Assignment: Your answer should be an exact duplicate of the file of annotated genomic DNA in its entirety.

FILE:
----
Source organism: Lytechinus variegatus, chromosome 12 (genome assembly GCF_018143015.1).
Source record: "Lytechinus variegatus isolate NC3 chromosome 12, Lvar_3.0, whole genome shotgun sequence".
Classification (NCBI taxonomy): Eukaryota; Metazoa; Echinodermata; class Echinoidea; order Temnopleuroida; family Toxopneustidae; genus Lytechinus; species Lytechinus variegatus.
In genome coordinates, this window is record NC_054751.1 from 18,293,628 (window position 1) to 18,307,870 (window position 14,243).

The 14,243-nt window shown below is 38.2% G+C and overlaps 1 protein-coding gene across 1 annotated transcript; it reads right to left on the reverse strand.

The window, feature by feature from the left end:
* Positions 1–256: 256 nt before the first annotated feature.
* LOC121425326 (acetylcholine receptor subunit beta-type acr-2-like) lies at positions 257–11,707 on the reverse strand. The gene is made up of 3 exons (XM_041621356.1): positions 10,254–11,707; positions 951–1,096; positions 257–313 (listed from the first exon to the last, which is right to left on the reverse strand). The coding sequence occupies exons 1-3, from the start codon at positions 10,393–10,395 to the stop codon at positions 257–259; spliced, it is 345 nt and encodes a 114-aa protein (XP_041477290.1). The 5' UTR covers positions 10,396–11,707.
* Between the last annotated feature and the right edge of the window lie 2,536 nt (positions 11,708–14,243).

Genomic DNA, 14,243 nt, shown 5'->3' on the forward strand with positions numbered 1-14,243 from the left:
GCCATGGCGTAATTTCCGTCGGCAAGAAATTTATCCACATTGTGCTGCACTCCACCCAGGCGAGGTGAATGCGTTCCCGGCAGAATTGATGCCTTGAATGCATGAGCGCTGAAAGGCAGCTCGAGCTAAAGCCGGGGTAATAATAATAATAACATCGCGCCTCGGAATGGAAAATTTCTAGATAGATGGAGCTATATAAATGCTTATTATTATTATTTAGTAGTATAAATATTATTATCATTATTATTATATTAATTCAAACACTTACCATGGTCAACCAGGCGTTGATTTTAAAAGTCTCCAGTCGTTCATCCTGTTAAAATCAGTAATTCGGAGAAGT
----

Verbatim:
Source organism: Lytechinus variegatus, chromosome 12 (genome assembly GCF_018143015.1).
Source record: "Lytechinus variegatus isolate NC3 chromosome 12, Lvar_3.0, whole genome shotgun sequence".
Classification (NCBI taxonomy): Eukaryota; Metazoa; Echinodermata; class Echinoidea; order Temnopleuroida; family Toxopneustidae; genus Lytechinus; species Lytechinus variegatus.
In genome coordinates, this window is record NC_054751.1 from 18,293,628 (window position 1) to 18,307,870 (window position 14,243).

The 14,243-nt window shown below is 38.2% G+C and overlaps 1 protein-coding gene across 1 annotated transcript; it reads right to left on the reverse strand.

The window, feature by feature from the left end:
* Positions 1–256: 256 nt before the first annotated feature.
* LOC121425326 (acetylcholine receptor subunit beta-type acr-2-like) lies at positions 257–11,707 on the reverse strand. The gene is made up of 3 exons (XM_041621356.1): positions 10,254–11,707; positions 951–1,096; positions 257–313 (listed from the first exon to the last, which is right to left on the reverse strand). The coding sequence occupies exons 1-3, from the start codon at positions 10,393–10,395 to the stop codon at positions 257–259; spliced, it is 345 nt and encodes a 114-aa protein (XP_041477290.1). The 5' UTR covers positions 10,396–11,707.
* Between the last annotated feature and the right edge of the window lie 2,536 nt (positions 11,708–14,243).

Genomic DNA, 14,243 nt, shown 5'->3' on the forward strand with positions numbered 1-14,243 from the left:
GCCATGGCGTAATTTCCGTCGGCAAGAAATTTATCCACATTGTGCTGCACTCCACCCAGGCGAGGTGAATGCGTTCCCGGCAGAATTGATGCCTTGAATGCATGAGCGCTGAAAGGCAGCTCGAGCTAAAGCCGGGGTAATAATAATAATAACATCGCGCCTCGGAATGGAAAATTTCTAGATAGATGGAGCTATATAAATGCTTATTATTATTATTTAGTAGTATAAATATTATTATCATTATTATTATATTAATTCAAACACTTACCATGGTCAACCAGGCGTTGATTTTAAAAGTCTCCAGTCGTTCATCCTGTTAAAATCAGTAATTCGGAGAAGT